70% to 80% of the market value in today’s economies comes from intangible assets such as brand equity, intellectual property, and goodwill. This ratio makes businesses vulnerable to just about anything that can damage their reputation.
While the C-suite and boards are aware of the threat to their business’ reputation, it is not always the technical team’s top priority. Even worse, there is no room for reputational risk in the priority list for small businesses (SMBs) with even less resources. In this blog, we define reputational risk and most importantly – why managing reputational risk matters in the digital era regardless of company size.
Understanding Reputation and Risk
To be able to understand reputational risk, you must first define it.
Reputation: The public’s current perception, regarding a brand, person, company, product, or service.
Reputational risk remains a major issue for companies, especially in a modern world where everyone can share their views in seconds. Companies with positive reputations draw in more customers because they are viewed as having greater value. As a result, their clients are more loyal and often buy more products and services.
Reputational harm increases the likelihood of poor visibility, such as media or ads which can have ongoing consequences online. Even worse, enough damage can eventually affect revenue.
The greatest risk associated with reputational risk is unpredictability. Uncertainty around your organization’s reputation and lack of preparation for reputational damage can be devastating to an organization, depending on the severity.
Why does Reputational Risk Matter for Small Businesses?
The pandemic has expedited the digital transformation for small businesses more than ever in history.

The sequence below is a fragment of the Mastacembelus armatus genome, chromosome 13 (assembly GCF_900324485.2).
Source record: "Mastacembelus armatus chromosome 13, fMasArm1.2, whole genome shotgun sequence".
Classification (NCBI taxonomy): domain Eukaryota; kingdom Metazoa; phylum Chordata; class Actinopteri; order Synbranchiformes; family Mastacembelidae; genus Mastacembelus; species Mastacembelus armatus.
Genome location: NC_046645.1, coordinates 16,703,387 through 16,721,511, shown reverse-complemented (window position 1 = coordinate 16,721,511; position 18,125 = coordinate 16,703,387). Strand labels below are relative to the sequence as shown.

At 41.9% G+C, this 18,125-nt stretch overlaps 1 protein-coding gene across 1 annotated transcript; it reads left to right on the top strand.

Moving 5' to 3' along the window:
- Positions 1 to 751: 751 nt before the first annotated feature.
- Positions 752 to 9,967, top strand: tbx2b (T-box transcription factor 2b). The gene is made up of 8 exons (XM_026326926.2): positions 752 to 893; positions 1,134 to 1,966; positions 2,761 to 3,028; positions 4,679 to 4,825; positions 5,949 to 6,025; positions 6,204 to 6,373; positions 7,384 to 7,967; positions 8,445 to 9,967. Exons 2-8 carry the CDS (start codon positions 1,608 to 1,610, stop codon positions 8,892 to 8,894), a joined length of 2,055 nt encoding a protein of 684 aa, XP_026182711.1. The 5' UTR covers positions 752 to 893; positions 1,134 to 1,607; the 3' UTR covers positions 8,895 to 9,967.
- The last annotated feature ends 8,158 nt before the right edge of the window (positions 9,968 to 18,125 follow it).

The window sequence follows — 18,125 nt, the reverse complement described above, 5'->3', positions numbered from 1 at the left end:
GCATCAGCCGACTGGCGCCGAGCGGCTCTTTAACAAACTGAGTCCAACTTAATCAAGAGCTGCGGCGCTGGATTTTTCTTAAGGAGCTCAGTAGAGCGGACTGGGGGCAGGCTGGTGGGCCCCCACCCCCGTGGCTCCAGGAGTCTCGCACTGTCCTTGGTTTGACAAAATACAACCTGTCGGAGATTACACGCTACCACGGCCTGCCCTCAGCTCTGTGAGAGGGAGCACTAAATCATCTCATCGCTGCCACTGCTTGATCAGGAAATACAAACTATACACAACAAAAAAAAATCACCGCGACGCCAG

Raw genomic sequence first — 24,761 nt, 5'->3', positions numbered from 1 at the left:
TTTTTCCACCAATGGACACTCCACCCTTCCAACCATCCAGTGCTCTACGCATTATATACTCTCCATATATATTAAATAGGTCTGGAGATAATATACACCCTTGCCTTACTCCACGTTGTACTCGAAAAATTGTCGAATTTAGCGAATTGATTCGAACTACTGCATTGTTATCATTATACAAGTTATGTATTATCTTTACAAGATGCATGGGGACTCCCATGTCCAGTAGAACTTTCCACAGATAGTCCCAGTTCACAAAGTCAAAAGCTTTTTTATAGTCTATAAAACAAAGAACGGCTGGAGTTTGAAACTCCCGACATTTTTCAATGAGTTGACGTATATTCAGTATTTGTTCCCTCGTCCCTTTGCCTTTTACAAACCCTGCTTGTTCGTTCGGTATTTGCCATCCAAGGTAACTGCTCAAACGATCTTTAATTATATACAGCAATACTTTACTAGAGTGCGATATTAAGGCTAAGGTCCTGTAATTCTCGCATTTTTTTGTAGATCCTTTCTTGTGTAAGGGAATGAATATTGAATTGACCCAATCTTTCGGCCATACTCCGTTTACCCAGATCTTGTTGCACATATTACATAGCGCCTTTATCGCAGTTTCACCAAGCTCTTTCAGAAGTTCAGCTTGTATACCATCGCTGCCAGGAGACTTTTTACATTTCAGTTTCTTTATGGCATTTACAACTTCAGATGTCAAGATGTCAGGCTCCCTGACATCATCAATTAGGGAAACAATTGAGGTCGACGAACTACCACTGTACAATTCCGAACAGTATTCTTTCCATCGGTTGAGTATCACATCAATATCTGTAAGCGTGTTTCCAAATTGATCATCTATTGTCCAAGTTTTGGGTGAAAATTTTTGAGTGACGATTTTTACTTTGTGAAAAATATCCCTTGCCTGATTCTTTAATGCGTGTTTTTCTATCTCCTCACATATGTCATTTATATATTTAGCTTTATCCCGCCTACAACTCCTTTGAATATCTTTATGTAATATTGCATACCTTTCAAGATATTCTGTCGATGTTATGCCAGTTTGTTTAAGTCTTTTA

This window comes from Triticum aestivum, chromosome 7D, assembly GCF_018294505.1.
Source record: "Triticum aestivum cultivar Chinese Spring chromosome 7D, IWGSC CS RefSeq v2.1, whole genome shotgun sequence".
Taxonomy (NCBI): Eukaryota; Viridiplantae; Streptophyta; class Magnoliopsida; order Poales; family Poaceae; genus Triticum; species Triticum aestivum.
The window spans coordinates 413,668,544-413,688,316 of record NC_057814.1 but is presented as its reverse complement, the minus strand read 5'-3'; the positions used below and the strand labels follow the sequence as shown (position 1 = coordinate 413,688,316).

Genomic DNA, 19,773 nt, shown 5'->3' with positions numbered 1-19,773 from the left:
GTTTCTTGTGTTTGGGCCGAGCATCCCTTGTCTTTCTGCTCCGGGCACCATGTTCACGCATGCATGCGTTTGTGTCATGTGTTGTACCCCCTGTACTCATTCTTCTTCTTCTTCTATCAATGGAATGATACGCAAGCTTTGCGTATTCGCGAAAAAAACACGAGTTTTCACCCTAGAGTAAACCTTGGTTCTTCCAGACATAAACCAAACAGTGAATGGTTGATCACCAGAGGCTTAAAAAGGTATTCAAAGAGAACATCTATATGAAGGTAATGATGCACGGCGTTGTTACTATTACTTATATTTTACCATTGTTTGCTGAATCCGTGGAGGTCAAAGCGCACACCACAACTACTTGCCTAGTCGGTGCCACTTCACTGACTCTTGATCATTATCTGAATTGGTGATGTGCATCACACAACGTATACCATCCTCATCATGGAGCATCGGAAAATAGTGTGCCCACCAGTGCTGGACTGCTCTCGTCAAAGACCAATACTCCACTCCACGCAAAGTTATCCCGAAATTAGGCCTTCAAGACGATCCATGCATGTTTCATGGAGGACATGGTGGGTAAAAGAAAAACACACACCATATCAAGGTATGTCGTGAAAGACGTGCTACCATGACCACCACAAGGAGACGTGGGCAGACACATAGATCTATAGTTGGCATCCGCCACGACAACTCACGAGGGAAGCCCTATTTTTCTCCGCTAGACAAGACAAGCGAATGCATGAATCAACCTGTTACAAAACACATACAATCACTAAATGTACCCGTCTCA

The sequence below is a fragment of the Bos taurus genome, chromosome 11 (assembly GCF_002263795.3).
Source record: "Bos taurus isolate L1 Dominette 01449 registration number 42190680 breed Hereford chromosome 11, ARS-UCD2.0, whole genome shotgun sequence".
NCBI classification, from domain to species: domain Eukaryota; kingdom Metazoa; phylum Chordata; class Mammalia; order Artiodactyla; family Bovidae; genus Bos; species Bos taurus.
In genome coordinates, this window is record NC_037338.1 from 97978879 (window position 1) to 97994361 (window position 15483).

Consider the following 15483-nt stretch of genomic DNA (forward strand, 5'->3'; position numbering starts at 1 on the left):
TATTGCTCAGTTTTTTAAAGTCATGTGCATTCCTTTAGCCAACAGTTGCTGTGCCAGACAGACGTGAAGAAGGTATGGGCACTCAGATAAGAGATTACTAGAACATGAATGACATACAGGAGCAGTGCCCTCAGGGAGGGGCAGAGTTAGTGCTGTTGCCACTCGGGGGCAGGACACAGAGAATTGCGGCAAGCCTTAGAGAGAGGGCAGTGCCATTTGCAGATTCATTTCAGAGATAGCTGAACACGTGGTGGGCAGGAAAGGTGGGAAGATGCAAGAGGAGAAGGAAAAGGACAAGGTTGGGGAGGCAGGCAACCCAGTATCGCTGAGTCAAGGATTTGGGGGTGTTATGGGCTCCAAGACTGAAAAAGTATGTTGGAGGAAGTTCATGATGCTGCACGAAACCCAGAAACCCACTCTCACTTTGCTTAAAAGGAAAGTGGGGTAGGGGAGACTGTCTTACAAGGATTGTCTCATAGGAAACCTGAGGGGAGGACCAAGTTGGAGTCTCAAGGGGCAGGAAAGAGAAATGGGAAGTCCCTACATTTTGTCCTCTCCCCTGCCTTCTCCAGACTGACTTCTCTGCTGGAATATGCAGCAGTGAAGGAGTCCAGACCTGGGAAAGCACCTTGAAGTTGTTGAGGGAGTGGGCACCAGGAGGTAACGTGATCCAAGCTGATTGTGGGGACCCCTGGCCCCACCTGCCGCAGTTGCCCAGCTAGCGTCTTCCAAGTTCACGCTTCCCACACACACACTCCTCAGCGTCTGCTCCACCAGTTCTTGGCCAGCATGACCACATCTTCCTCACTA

In a press release, Jimenez, AVP, Head of Digital Transformation & SMB Research at IDC, stated, “Small businesses are realizing that digitalization is no longer an option, but a matter of survival.”
Small businesses come in various sizes and shapes, therefore, so is the level of digitalization. For example, you might be working for a small manufacturing facility with minimal assets on the internet or cloud, or work for a company operating remotely that relies heavily on collaborative technology and smartphone apps. While digitalization has been regarded as a matter of survival in the past year, it has also brought in new reputational risks to cyberspace.
One commonality among the majority of SMBs is the huge disconnect between the way they feel internally and their security stance externally, according to a recent report. The majority of this disconnect is attributed to budgetary concerns and limited IT / Security staff present at SMBs.
Despite resource limitations and misalignments, SMB’s (credit unions, healthcare clinics, etc.) should be just as diligent with their reputational risk and sources.
4 Common Sources for Reputational Risk
Many organizations are linked through the Internet to consumers, vendors, and other stakeholders, making them more vulnerable targets within a matter of seconds.
Reputational harm may occur from the use (or misuse) of social media by an unwary staff member, external organization, or the business itself. How an organization advocates for itself and the general public can quickly be taken out of context via messaging, imagery, and dozens of other mediums.
Every business needs to track online reviews as well as comments on social media sites, forums, or anywhere customers may be discussing the organization’s reputation.
Breach of Assets
Data breaches can affect the credibility of any business. Your customers trust your business with their data. However, if their sensitive data is sold in the black market (SSN, DOB’s, etc), significant damage is likely to follow. According to the Small Business Administration, phishing emails administered to employees are one of the largest sources of data breaches, as they often navigate around computer infrastructure.
Changing Regulatory Landscape
Election cycles typically change rules and regulations. A business may satisfy compliance criteria under one administration, but may face liquidity risk under another. Be aware of the current regulatory landscape, as customers will source alternate options if they feel that your business is dysfunctional.
Recent Examples and the Relation to Business Loss